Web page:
I would say that I read these chapters voraciously. However, there is a caveat: Diamond is not Michael Pollan. In fact, I put the entire book The Omnivore’s Dilemma ahead of my reading of chapters 4, 5, 6 and 8 (as well as Chapter 7, which I read earlier). These comprise a portion of Part 2: The Rise and Spread of Food Production in Jared Diamond’s book Guns, Germs, and Steel. As such, they fit into Diamond’s overall argument as to why different areas of the world and different subsets of the species Homo sapiens sapiens prospered and conquered while others did not. While Diamond’s writing takes a bit more thought to read then Pollan’s, and is less viscerally satisfying, I can say that Guns, Germs, and Steel is scientifically deeper and addresses a larger picture than do Pollan’s books. This is not a critique of either author; in the end, I appreciate both of their writing styles for different reasons.
Back to Diamond. It is a credit to Pollan that he encroaches on a freewrite on which he isn’t actually invited, but – shoo, Michael, get out of here! You’ll get more blog time later! Chapter 4 examines food production, indirectly, as a “prerequisite for the development of guns, germs, and steel.” (p. 86) It looks at how farming allows a sedentary lifestyle and thus allows the accumulation of more people (p.88). Higher population densities resulted in germs proliferating, as well as the ownership of horses, which are an important facilitator for successful war (p. 90-91). Diamond also touches on the idea that farming allowed cultures to produce a surplus of food. This leads to an ability of some members of a group to specialize; to be, for example, artisans, administrators or soldiers (p. 92).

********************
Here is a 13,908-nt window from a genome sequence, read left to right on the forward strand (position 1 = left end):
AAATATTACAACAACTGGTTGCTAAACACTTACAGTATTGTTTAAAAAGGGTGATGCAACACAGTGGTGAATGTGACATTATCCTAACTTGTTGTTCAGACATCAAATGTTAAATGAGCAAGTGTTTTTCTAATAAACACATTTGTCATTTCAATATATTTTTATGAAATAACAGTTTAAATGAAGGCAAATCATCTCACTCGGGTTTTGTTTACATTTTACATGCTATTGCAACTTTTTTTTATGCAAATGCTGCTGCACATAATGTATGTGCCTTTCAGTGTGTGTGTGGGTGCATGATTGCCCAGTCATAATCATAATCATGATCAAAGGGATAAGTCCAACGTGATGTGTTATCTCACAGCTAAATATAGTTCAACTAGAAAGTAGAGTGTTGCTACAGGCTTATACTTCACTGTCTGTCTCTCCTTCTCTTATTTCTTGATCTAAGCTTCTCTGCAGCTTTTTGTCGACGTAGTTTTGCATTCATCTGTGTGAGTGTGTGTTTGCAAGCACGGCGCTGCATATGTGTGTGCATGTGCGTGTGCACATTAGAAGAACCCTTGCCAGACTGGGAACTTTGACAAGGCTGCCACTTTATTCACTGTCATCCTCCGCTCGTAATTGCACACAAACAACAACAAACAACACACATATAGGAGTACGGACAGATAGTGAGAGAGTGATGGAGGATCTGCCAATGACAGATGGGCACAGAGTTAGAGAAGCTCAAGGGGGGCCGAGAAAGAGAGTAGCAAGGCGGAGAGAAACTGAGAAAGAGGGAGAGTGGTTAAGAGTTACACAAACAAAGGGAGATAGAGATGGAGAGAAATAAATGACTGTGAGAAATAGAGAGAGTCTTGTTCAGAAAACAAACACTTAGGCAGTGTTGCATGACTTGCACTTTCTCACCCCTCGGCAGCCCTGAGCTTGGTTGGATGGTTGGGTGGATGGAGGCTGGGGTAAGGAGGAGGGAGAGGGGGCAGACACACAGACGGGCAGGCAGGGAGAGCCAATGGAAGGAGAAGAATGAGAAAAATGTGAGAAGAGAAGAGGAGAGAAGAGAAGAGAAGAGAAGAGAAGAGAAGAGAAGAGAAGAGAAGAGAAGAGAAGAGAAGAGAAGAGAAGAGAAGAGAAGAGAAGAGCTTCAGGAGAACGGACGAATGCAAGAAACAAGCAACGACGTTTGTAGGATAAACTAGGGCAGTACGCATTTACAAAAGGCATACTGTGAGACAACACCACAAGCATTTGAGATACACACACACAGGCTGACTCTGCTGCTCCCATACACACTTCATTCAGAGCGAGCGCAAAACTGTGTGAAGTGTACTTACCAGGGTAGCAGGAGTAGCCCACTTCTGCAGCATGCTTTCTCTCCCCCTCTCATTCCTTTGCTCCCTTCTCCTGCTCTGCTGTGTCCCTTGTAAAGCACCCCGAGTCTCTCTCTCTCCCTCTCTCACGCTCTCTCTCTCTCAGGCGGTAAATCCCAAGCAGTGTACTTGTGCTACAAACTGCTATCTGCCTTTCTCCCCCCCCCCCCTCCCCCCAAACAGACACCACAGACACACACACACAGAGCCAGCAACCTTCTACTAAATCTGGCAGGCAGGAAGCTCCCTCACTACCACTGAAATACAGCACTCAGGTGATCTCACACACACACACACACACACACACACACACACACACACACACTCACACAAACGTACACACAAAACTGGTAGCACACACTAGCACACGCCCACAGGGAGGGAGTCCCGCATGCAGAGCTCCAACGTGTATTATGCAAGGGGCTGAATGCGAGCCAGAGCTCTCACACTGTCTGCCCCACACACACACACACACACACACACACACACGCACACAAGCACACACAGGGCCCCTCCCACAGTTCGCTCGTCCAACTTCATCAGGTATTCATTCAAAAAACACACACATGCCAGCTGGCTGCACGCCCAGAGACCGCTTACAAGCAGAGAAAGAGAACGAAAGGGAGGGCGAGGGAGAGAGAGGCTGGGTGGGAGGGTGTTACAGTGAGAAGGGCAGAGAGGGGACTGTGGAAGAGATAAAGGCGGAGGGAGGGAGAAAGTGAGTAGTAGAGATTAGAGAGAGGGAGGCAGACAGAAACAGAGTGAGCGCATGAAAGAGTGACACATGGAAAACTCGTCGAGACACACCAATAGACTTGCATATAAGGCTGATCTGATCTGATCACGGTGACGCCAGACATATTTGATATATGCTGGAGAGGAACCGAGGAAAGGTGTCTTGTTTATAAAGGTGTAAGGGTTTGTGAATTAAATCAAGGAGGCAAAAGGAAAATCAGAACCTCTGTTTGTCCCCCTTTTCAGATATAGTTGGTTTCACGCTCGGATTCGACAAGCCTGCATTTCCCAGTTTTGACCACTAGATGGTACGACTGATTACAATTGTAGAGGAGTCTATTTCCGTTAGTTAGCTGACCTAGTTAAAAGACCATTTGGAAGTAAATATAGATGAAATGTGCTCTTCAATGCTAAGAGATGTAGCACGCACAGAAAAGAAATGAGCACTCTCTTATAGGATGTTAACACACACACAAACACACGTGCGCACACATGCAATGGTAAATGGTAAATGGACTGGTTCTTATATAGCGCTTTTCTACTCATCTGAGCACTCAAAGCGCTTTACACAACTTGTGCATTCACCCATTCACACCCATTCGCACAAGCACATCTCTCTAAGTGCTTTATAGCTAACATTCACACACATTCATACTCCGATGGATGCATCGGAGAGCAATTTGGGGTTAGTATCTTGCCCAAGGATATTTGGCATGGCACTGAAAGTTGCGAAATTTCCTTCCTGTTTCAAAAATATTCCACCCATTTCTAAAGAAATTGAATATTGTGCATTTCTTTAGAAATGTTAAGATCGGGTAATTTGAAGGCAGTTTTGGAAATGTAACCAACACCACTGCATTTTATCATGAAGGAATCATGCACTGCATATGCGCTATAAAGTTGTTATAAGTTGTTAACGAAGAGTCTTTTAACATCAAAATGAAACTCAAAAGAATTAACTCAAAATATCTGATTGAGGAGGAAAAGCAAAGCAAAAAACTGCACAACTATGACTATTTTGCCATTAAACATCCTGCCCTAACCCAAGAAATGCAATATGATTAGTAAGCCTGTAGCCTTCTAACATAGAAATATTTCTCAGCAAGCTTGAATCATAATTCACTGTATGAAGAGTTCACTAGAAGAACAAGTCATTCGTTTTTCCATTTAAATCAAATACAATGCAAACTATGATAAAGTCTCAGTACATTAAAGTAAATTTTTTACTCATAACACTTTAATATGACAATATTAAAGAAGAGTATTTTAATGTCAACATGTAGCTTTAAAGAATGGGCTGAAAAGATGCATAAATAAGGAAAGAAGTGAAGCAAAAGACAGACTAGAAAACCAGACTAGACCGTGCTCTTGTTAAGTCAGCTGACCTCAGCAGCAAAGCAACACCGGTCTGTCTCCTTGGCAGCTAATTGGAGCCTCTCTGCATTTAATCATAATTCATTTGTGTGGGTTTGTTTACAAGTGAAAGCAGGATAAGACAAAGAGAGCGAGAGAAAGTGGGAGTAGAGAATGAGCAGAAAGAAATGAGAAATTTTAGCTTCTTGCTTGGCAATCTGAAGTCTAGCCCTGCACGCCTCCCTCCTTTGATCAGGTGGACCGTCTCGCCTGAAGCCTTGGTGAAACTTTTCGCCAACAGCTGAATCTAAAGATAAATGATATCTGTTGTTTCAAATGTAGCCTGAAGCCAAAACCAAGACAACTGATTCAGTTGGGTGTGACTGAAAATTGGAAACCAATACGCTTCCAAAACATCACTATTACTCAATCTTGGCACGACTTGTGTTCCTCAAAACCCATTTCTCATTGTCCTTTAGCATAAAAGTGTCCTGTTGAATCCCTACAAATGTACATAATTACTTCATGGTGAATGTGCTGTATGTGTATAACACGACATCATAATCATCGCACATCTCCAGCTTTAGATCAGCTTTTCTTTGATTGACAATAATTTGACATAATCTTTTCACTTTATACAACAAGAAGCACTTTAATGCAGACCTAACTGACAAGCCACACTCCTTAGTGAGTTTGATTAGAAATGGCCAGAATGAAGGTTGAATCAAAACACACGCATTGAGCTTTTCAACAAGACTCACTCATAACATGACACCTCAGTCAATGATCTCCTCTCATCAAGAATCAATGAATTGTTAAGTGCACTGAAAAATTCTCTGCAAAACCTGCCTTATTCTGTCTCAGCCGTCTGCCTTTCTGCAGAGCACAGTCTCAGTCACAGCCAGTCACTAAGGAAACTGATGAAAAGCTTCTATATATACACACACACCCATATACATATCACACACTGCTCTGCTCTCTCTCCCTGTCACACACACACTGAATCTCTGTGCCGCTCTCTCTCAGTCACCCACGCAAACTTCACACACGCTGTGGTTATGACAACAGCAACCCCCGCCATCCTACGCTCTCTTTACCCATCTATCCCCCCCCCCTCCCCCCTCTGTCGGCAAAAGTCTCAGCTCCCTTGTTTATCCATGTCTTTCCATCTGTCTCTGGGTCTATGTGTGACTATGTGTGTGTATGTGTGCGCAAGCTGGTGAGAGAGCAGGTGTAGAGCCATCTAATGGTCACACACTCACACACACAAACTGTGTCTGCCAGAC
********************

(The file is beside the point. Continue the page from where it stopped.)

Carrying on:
Chapter 5 looks at the question “where, when, and how did food production develop in different parts of the globe?” (p. 98). In this section Diamond tries to find in which areas food production began spontaneously, also considering that production may have spread to some areas from relatively nearby regions (p. 98). Some areas suited to cultivation were never used for this by the people who lived there (p. 103).